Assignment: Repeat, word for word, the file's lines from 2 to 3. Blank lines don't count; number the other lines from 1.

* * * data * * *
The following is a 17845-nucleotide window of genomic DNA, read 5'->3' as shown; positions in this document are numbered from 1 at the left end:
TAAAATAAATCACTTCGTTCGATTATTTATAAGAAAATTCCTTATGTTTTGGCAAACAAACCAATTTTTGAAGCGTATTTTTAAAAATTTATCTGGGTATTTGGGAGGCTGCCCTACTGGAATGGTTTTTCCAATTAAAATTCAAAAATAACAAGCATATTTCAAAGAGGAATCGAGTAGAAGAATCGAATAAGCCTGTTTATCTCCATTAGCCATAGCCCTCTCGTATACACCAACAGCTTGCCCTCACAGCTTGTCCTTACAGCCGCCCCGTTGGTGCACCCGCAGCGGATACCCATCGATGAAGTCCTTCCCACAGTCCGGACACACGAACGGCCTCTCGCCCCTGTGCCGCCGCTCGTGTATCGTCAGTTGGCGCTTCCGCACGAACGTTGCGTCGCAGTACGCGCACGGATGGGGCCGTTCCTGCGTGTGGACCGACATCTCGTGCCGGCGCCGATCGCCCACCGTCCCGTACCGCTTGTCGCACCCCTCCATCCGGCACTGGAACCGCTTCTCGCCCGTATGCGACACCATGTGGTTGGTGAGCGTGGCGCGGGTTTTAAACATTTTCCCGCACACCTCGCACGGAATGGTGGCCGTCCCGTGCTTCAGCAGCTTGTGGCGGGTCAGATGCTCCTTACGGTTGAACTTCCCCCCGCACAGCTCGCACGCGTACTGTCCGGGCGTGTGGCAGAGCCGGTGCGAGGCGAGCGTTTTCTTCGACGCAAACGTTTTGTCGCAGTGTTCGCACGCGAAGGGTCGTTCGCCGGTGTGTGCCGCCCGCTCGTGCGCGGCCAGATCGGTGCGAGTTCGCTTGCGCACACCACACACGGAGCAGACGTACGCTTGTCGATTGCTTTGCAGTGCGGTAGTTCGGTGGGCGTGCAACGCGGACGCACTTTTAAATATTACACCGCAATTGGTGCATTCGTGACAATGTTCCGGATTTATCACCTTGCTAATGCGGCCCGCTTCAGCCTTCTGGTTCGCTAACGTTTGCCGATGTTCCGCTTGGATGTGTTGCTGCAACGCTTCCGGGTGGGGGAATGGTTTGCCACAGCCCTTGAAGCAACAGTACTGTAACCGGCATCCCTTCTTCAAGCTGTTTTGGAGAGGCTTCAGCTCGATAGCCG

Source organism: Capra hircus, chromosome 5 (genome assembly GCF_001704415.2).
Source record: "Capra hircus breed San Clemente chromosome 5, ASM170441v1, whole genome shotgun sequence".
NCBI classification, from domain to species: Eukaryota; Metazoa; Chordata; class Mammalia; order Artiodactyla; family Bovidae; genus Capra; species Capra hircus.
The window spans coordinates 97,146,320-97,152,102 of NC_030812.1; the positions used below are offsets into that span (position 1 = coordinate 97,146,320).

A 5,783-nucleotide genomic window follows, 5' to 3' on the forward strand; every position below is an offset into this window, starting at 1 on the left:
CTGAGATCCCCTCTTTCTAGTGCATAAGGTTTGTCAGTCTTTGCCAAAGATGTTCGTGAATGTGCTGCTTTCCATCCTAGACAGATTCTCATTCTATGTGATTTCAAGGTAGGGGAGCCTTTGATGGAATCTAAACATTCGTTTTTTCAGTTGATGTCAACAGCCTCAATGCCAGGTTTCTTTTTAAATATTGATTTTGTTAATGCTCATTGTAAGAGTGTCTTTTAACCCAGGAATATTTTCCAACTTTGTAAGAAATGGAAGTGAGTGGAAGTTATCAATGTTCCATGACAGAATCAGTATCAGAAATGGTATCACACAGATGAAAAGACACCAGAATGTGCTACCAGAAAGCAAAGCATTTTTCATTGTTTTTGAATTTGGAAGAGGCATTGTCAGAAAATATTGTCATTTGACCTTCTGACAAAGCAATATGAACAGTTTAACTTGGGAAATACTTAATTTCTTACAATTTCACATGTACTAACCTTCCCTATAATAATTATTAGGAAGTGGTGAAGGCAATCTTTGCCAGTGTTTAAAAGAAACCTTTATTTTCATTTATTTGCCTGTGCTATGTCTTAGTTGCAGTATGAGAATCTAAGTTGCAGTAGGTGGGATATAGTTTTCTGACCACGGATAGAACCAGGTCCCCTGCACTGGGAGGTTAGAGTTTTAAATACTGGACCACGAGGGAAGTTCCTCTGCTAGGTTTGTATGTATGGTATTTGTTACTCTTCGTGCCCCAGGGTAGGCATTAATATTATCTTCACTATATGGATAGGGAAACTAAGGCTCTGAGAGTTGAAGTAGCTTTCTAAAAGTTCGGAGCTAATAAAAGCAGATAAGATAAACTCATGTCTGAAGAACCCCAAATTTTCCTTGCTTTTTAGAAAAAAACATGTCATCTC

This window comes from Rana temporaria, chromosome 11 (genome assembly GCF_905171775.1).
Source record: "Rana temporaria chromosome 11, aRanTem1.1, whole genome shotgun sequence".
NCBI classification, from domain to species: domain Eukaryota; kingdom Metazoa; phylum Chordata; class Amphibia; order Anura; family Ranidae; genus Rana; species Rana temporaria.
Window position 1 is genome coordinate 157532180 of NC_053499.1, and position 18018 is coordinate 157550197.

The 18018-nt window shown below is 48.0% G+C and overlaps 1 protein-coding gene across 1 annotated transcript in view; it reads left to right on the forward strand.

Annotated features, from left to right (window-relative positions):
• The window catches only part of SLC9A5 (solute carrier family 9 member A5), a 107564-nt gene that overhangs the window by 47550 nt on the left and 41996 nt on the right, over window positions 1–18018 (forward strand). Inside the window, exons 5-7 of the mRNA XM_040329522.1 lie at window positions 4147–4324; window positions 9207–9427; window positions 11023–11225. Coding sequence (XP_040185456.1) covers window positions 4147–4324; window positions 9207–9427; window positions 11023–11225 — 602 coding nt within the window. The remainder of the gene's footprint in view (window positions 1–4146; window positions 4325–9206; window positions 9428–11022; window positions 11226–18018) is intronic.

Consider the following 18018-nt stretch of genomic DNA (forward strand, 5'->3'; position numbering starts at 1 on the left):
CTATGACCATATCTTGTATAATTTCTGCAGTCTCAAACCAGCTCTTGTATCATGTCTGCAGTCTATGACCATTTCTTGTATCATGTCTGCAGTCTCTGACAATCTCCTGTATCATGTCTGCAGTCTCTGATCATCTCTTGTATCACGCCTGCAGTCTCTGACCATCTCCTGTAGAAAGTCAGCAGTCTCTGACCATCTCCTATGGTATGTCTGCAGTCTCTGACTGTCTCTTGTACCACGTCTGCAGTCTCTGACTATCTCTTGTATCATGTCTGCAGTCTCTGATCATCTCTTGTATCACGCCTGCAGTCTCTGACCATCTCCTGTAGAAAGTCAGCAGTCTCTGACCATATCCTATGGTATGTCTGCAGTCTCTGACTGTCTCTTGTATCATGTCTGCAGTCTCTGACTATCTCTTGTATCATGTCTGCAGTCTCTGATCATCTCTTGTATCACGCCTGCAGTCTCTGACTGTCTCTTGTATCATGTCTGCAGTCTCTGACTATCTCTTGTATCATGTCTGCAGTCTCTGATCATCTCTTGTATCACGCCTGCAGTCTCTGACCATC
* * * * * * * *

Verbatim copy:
TAAAATAAATCACTTCGTTCGATTATTTATAAGAAAATTCCTTATGTTTTGGCAAACAAACCAATTTTTGAAGCGTATTTTTAAAAATTTATCTGGGTATTTGGGAGGCTGCCCTACTGGAATGGTTTTTCCAATTAAAATTCAAAAATAACAAGCATATTTCAAAGAGGAATCGAGTAGAAGAATCGAATAAGCCTGTTTATCTCCATTAGCCATAGCCCTCTCGTATACACCAACAGCTTGCCCTCACAGCTTGTCCTTACAGCCGCCCCGTTGGTGCACCCGCAGCGGATACCCATCGATGAAGTCCTTCCCACAGTCCGGACACACGAACGGCCTCTCGCCCCTGTGCCGCCGCTCGTGTATCGTCAGTTGGCGCTTCCGCACGAACGTTGCGTCGCAGTACGCGCACGGATGGGGCCGTTCCTGCGTGTGGACCGACATCTCGTGCCGGCGCCGATCGCCCACCGTCCCGTACCGCTTGTCGCACCCCTCCATCCGGCACTGGAACCGCTTCTCGCCCGTATGCGACACCATGTGGTTGGTGAGCGTGGCGCGGGTTTTAAACATTTTCCCGCACACCTCGCACGGAATGGTGGCCGTCCCGTGCTTCAGCAGCTTGTGGCGGGTCAGATGCTCCTTACGGTTGAACTTCCCCCCGCACAGCTCGCACGCGTACTGTCCGGGCGTGTGGCAGAGCCGGTGCGAGGCGAGCGTTTTCTTCGACGCAAACGTTTTGTCGCAGTGTTCGCACGCGAAGGGTCGTTCGCCGGTGTGTGCCGCCCGCTCGTGCGCGGCCAGATCGGTGCGAGTTCGCTTGCGCACACCACACACGGAGCAGACGTACGCTTGTCGATTGCTTTGCAGTGCGGTAGTTCGGTGGGCGTGCAACGCGGACGCACTTTTAAATATTACACCGCAATTGGTGCATTCGTGACAATGTTCCGGATTTATCACCTTGCTAATGCGGCCCGCTTCAGCCTTCTGGTTCGCTAACGTTTGCCGATGTTCCGCTTGGATGTGTTGCTGCAACGCTTCCGGGTGGGGGAATGGTTTGCCACAGCCCTTGAAGCAACAGTACTGTAACCGGCATCCCTTCTTCAAGCTGTTTTGGAGAGGCTTCAGCTCGATAGCCG

Source organism: Capra hircus, chromosome 5 (genome assembly GCF_001704415.2).